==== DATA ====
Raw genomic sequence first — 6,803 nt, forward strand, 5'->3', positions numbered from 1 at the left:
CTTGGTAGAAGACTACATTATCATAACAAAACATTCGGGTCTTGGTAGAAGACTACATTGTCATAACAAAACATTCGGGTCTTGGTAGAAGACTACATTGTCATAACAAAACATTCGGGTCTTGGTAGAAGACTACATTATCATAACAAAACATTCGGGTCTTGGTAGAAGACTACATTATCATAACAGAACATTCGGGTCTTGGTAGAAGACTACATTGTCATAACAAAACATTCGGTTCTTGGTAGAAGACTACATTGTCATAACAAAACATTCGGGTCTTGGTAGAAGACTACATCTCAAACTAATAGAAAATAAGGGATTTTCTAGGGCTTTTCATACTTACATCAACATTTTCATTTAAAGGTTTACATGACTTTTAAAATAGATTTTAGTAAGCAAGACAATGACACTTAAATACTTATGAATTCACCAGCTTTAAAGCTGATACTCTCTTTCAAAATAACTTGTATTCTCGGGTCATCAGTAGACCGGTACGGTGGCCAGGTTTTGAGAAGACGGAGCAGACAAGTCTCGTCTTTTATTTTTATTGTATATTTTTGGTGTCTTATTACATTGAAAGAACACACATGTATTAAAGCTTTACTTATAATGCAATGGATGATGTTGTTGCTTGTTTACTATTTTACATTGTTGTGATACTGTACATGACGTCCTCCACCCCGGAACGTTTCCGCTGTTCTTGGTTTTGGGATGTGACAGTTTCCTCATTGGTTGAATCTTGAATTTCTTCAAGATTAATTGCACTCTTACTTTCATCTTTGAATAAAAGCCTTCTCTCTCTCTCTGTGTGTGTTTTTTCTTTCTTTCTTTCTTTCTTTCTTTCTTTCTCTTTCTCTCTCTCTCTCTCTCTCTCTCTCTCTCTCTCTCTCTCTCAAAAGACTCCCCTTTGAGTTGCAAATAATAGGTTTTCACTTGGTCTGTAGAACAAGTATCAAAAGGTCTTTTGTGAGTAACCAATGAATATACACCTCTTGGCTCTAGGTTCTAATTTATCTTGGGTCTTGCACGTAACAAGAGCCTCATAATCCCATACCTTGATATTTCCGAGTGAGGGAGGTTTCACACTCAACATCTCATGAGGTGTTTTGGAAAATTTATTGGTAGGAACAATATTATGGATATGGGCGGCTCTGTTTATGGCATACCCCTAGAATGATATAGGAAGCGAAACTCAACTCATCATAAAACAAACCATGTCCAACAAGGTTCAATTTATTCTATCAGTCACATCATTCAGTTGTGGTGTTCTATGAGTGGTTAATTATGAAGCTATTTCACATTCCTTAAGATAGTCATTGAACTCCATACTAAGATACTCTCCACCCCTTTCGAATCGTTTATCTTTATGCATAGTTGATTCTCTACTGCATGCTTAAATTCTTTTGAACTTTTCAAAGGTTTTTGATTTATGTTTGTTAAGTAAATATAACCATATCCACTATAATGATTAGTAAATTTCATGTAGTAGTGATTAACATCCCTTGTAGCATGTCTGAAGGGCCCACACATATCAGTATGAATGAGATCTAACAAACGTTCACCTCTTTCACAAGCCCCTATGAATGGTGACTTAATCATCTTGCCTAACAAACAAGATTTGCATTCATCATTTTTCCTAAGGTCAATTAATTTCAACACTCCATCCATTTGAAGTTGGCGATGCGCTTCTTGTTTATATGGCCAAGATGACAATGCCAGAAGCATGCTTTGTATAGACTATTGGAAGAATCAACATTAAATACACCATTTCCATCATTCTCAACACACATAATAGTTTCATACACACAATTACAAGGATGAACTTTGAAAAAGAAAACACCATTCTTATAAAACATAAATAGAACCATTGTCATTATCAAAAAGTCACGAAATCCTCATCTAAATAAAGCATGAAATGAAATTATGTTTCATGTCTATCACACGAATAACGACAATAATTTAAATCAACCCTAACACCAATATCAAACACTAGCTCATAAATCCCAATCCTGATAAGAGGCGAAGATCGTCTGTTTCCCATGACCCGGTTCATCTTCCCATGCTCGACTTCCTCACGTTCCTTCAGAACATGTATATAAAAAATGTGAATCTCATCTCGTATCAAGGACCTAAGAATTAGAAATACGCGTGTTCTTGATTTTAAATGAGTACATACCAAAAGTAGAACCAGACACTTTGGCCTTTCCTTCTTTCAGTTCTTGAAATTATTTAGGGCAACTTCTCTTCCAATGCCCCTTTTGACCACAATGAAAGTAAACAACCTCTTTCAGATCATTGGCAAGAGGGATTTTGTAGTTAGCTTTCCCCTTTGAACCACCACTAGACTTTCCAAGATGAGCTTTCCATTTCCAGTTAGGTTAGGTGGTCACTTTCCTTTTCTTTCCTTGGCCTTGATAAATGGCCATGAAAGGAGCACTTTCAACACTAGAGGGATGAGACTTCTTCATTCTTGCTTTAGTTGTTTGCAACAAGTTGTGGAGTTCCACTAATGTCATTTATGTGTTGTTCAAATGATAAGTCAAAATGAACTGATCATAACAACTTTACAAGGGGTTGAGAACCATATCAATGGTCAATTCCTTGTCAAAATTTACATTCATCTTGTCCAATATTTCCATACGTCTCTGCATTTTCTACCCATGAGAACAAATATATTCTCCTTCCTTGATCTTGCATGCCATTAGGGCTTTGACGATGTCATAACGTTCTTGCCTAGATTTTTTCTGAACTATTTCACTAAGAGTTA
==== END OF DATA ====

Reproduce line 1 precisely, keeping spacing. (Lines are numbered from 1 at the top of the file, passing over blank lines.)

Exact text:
Raw genomic sequence first — 6,803 nt, forward strand, 5'->3', positions numbered from 1 at the left: